Over the years, she worked for several other facilities in the area. For a short time, she worked at Scheurer Hospital. She also worked at the Huron County Medical Care Facility, and at Sunny Acres.

Freda said nursing changed a lot during the time she served as an RN. Inspections and rules increased dramatically. In her early career, nurses would attend meetings to keep up on new nursing practices. Today, they need to take official classes and earn accreditations.

“The technology has increased by leaps and bounds,” she said. “We didn’t have the diseases they have today. It was a different type of world back then.”

It wasn’t long before the topic changed to her hometown. She was asked what she remembered about Pigeon when she was growing up. Thinking back, she said things have changed a lot since then. She feels the population hasn’t changed much, but businesses have increased greatly.

During those days, there was only one physician’s clinic in town. Eventually, a small hospital was built over the clinic. This was long before Scheurer Hospital came into existence. In fact, Dr. Scheurer was just a young man back then, an individual she had known since birth.

“Dr. Scheurer was just a young man when he delivered me,” she said. “He spent the night at our house waiting for me to be born.”

She went on to say he later became a founding member, helping created Scheurer Hospital of Pigeon.

Cars were much less popular than they are today. Telephones were the old style where one had to call the operator to place a call. Her Uncle Eli had an ice cream parlor in town but it’s been gone for years. Pigeon had a dime store, and the dentist office was built above the town’s small grocery store.

She remembers one small restaurant in town, and two car dealerships, although there were several gas stations. Pigeon still has one dealership, but it now has several restaurants. It brags about a very nice funeral home, which was built where a bank had previously existed.

Orr’s Drug Store was in operation when she was growing up, and it still remains today, as does a pharmacy at the hospital. There was one school (K-12), but it is long gone. The school building has been revamped and is now Rose Garden Senior Living. The Pigeon School has combined with Elkton and Bay Port to create Lakers.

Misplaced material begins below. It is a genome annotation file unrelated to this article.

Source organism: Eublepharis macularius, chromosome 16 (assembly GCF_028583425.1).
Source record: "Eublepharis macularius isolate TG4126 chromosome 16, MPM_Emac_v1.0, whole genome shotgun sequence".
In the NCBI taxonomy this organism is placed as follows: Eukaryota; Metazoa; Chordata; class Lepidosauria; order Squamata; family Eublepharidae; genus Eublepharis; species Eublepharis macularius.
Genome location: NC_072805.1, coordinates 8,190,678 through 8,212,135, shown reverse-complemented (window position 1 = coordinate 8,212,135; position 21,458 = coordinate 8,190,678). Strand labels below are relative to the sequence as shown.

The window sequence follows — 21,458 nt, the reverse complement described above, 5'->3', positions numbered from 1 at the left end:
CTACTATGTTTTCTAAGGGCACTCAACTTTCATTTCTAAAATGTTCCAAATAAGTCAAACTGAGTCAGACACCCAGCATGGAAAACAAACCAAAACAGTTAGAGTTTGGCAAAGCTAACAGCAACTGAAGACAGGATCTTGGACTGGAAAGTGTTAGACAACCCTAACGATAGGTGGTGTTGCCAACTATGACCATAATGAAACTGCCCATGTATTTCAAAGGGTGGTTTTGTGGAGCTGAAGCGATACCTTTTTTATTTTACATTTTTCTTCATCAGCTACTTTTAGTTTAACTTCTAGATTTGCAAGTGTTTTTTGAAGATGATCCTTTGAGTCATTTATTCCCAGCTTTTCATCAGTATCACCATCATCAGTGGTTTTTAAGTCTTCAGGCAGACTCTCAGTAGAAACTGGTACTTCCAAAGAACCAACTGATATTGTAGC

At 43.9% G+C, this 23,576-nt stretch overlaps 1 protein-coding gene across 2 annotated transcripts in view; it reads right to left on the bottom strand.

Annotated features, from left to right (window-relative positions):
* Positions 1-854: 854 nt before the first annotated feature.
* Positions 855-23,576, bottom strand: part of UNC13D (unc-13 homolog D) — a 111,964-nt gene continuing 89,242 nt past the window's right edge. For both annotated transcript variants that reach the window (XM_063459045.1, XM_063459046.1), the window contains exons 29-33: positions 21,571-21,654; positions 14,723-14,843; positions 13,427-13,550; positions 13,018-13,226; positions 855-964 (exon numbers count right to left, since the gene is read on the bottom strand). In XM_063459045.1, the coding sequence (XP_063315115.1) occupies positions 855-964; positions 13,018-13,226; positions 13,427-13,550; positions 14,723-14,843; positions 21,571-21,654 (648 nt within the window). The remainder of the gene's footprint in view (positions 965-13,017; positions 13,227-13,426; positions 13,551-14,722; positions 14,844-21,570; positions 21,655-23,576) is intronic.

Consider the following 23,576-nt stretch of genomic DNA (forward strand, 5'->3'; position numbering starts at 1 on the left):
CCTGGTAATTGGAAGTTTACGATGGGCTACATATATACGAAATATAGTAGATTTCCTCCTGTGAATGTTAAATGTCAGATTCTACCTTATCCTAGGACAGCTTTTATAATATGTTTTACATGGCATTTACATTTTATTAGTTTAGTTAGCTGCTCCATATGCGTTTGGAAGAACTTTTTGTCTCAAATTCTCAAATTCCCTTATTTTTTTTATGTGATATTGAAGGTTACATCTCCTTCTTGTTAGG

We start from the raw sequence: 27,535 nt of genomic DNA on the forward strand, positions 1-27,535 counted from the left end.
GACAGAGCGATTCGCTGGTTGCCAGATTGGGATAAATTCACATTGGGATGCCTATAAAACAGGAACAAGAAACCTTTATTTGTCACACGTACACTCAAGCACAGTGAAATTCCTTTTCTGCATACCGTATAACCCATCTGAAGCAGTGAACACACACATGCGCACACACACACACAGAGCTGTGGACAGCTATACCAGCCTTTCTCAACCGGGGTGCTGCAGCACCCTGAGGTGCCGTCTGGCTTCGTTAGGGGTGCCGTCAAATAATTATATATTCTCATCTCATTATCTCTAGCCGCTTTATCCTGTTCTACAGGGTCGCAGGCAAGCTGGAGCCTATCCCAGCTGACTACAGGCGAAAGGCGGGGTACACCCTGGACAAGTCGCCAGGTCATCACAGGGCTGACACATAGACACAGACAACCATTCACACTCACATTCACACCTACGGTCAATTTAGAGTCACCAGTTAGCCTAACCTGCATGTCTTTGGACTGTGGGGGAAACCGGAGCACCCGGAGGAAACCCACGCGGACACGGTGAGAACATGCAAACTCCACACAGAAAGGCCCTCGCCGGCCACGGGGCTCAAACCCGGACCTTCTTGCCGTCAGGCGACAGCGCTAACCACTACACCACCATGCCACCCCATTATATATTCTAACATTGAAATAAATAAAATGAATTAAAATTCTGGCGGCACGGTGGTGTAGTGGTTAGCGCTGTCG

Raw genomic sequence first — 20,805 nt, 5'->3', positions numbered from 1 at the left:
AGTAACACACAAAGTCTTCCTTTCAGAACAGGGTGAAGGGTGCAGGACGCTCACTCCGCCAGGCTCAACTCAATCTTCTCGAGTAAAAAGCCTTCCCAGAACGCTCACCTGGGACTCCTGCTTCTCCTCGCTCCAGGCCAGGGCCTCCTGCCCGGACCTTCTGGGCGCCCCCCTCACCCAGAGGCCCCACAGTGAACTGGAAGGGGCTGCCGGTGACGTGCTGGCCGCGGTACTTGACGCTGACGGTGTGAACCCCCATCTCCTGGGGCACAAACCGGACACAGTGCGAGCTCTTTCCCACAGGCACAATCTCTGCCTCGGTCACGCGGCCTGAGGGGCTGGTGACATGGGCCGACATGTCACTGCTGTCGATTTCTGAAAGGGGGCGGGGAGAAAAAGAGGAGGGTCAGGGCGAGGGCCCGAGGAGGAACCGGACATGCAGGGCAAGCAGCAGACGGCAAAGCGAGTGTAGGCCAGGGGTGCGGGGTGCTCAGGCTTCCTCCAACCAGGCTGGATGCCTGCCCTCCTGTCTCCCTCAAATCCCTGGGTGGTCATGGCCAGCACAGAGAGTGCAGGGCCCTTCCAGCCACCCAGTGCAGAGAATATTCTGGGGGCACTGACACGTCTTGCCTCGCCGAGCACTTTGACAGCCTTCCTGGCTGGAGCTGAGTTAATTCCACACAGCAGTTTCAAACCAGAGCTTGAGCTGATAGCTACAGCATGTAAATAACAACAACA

As a child, she remembers there were numerous churches in town.

“There are still good churches in Pigeon,” she said. “We’re really blessed.”

Originally, her family had been members of the Michigan Avenue Mennonite Church. After marrying into the Maust family, she switched to her husband’s church, Pigeon River Mennonite. As she continued to talk, it became apparent she is very involved with Pigeon River.

She likes the fact that her church is very involved with supporting missionaries and other Christian groups. Annually, they take a Harvest Offering to support these outreaches. The Harvest Offering raises large amounts of money. These funds are split between numerous ministries; local and international. Some of the groups they help support include Mennonite Disaster Services, Bluewater Youth for Christ, R U Ready Ministries and other charities.

At one time, Freda was quite involved with the church’s Lady’s Sewing Circle. Over the years, she has held several offices in the group.

“We’re big on quilting,” she said. “We give quilts to charities to raise money for a variety of outreaches.”

She said she is no longer as involved as she once was due to some physical problems that prevent her from sewing and quilting.

“We (Freda and Jim) did a lot of traveling in our lives,” Freda said.

She went on to say she and her husband had traveled through 11 countries in Europe. They have visited many states, including Alaska and Hawaii. Plus, they had been on 15 cruises.

In the future, she plans to visit Idaho and Oklahoma. The trips won’t be to see those states as much as to visit with her out-of-state children and grandchildren.

“I can’t get around like I used to, but I do a lot of baking,” Freda said.

She said she visits shut-ins and likes to cheer them up by bringing her baked goods to them.

“As long as I can walk, I’ll continue doing these things,” she said.